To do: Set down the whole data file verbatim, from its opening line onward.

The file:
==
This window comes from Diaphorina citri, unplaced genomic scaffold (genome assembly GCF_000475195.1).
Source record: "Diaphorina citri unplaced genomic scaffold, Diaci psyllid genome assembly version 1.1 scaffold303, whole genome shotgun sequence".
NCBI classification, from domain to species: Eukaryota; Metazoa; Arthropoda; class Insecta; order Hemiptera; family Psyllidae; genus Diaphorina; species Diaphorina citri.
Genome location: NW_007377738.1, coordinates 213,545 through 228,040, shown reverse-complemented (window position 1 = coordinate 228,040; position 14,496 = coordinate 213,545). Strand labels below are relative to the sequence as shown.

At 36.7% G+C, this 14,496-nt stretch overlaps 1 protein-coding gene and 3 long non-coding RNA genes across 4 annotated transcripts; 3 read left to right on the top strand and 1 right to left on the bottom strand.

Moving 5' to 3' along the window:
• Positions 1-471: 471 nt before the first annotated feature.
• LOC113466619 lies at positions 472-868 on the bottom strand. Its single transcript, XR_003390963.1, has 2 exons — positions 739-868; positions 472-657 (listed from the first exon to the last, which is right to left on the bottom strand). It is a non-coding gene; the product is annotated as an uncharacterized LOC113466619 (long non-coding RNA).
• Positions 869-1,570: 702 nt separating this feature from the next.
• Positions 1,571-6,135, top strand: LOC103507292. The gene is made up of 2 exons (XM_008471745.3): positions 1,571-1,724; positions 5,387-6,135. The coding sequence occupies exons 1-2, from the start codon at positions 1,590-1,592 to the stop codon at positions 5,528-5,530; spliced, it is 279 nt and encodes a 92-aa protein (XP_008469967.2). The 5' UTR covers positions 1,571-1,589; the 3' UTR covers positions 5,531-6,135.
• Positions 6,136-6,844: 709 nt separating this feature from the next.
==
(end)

This window comes from Diaphorina citri, unplaced genomic scaffold (genome assembly GCF_000475195.1).
Source record: "Diaphorina citri unplaced genomic scaffold, Diaci psyllid genome assembly version 1.1 scaffold303, whole genome shotgun sequence".
NCBI classification, from domain to species: Eukaryota; Metazoa; Arthropoda; class Insecta; order Hemiptera; family Psyllidae; genus Diaphorina; species Diaphorina citri.
Genome location: NW_007377738.1, coordinates 213,545 through 228,040, shown reverse-complemented (window position 1 = coordinate 228,040; position 14,496 = coordinate 213,545). Strand labels below are relative to the sequence as shown.

At 36.7% G+C, this 14,496-nt stretch overlaps 1 protein-coding gene and 3 long non-coding RNA genes across 4 annotated transcripts; 3 read left to right on the top strand and 1 right to left on the bottom strand.

Moving 5' to 3' along the window:
• Positions 1-471: 471 nt before the first annotated feature.
• LOC113466619 lies at positions 472-868 on the bottom strand. Its single transcript, XR_003390963.1, has 2 exons — positions 739-868; positions 472-657 (listed from the first exon to the last, which is right to left on the bottom strand). It is a non-coding gene; the product is annotated as an uncharacterized LOC113466619 (long non-coding RNA).
• Positions 869-1,570: 702 nt separating this feature from the next.
• Positions 1,571-6,135, top strand: LOC103507292. The gene is made up of 2 exons (XM_008471745.3): positions 1,571-1,724; positions 5,387-6,135. The coding sequence occupies exons 1-2, from the start codon at positions 1,590-1,592 to the stop codon at positions 5,528-5,530; spliced, it is 279 nt and encodes a 92-aa protein (XP_008469967.2). The 5' UTR covers positions 1,571-1,589; the 3' UTR covers positions 5,531-6,135.
• Positions 6,136-6,844: 709 nt separating this feature from the next.